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Cooking & Gardening with Indigenous Edibles with 100+ Recipes

It's my new obsession - well, after The Ladies, that is! - and hopefully, my next book. I'm so into the wild things these days. I'm eating the weeds and loving it! I'll share some tips and recipes with you right here....soon...I promise.


Bacon-Wrapped Roasted Sunchokes with Chevre and a Balsamic-Maple Drizzle

There’s a natural sweetness to sunchokes that makes them the perfect foil for smoky bacon and the tang of soft, un-ripened goat cheese and balsamic vinegar. This dish is super easy but looks like a million bucks at the table. Tastes pretty good, too!


12 sunchokes, washed and trimmed

6 to 12 slices of bacon, depending on size of ‘chokes

500 mL (2 cups) decent-quality balsamic vinegar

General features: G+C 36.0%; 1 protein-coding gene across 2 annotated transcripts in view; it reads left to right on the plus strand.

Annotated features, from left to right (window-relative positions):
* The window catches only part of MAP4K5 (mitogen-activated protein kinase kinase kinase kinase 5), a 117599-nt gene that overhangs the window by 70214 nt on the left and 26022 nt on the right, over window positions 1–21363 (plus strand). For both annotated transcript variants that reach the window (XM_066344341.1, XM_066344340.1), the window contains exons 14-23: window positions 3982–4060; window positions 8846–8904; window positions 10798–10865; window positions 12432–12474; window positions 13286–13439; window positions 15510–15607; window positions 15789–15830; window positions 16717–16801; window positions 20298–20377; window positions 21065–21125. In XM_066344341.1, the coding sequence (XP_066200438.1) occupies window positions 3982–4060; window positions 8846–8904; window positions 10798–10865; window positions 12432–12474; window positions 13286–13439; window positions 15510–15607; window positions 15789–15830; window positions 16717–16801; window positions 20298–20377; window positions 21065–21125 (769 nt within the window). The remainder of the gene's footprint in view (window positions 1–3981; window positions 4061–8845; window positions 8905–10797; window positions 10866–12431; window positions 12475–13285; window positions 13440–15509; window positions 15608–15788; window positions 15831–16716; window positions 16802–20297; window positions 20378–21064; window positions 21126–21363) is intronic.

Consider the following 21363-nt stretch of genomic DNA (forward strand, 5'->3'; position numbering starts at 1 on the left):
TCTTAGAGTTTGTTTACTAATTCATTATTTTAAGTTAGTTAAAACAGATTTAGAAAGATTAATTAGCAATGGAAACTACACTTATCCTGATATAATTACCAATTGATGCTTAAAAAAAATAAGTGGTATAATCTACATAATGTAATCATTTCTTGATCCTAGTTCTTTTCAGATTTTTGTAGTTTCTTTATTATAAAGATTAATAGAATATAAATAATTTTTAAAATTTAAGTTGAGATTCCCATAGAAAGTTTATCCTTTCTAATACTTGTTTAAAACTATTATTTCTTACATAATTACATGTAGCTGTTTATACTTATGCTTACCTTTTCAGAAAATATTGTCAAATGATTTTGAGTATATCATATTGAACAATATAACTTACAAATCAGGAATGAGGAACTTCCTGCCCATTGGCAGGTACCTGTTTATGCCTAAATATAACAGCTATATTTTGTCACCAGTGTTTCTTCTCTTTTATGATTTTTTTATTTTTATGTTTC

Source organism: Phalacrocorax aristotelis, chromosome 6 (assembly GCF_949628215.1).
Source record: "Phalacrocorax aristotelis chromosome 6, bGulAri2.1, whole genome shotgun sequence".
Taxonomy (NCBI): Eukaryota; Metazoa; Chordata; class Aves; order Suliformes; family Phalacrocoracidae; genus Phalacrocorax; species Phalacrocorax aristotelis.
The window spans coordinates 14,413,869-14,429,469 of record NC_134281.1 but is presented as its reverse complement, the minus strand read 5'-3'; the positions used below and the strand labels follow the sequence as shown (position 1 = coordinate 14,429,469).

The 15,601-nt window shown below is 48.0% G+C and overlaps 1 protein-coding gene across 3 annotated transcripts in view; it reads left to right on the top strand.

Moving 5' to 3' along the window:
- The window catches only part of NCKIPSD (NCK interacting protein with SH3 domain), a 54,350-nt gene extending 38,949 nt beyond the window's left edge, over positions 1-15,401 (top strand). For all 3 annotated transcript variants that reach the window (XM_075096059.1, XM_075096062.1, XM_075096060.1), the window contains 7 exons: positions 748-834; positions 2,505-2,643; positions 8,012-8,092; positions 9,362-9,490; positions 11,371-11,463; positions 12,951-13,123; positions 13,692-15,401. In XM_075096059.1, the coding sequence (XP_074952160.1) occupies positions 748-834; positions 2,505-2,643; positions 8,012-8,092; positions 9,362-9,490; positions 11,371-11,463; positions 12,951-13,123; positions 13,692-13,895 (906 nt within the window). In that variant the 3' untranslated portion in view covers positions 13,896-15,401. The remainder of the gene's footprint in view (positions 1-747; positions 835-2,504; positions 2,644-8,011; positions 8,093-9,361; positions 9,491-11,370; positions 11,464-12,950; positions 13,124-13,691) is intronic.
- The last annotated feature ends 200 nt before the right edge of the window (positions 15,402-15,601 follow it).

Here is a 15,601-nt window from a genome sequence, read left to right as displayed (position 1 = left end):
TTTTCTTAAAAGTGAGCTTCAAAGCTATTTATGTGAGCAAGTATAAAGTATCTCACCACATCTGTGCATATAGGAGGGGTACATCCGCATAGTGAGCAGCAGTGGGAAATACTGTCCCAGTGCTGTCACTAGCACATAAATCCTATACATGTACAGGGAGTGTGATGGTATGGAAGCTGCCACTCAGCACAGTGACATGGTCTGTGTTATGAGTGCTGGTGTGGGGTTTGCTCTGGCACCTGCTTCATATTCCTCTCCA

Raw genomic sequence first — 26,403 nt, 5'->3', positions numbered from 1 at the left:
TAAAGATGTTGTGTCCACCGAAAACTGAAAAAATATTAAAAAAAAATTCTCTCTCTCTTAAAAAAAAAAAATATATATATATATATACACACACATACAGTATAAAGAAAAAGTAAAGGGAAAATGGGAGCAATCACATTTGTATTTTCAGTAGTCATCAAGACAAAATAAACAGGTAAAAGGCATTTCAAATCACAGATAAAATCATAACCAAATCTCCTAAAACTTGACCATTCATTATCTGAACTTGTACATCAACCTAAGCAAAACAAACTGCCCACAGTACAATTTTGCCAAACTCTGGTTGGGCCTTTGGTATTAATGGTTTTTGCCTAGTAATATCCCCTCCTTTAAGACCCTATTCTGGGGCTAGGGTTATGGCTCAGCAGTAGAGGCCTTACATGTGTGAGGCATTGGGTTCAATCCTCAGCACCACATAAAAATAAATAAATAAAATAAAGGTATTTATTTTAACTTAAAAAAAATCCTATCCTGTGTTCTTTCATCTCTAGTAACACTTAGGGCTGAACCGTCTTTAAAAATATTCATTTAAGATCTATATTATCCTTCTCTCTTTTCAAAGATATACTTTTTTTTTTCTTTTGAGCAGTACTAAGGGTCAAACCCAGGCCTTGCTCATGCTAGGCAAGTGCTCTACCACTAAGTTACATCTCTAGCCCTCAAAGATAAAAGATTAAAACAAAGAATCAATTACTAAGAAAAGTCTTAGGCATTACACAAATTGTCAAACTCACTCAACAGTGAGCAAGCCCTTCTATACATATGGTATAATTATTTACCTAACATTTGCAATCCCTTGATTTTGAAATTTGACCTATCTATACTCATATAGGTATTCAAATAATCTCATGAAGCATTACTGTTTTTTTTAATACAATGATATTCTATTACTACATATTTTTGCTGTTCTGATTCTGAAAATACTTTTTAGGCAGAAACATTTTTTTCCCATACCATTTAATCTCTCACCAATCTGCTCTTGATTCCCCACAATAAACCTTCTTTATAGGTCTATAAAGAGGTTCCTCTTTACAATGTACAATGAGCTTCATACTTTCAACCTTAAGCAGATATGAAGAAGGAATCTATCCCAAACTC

1 cup (250 mL) maple syrup

¼ cup (60 mL) chèvre

Fresh black pepper, optional


Preheat oven to 400 ͦF (200 ͦC)

Line a cookie sheet with parchment paper.

Wash and dry sunchokes, trimming off any super-skinny, black, or straggly bits.

Depending on the size of the ‘chokes, you will need ½ to 1 full piece of bacon per. The idea is to cover quite a bit of the ‘choke’s surface area with bacon.

Wrap the ‘chokes in bacon and set on the parchment-lined sheet, seem-side down. Roast for 15 to 20 minutes or until the bacon is browning nicely and going crisp at the edges.

While the ‘chokes are roasting, make the reduction. In a large saucepan or high-sided skillet over medium-high heat, add the vinegar and maple.

Stir often and keep at a gentle boil until it has reduced by half and is syrupy—about 15 minutes.


It should thickly coat the back of a spoon, and keep in mind, it will thicken further as it cools. Set aside to cool, then transfer to a jar or small pitcher.


If you have left overs of this reduction, keep it in the fridge almost indefinitely and enjoy it on salads, grilled veggies, cheeses, roasted meat, on and on.

To serve, place three ‘chokes on a side plate, drizzle with about 1 tablespoon of the balsamic reduction—more or less to taste—and crumble chèvre over top, again, about 1 tablespoon per. Finish with a grinding of fresh black pepper if you like.

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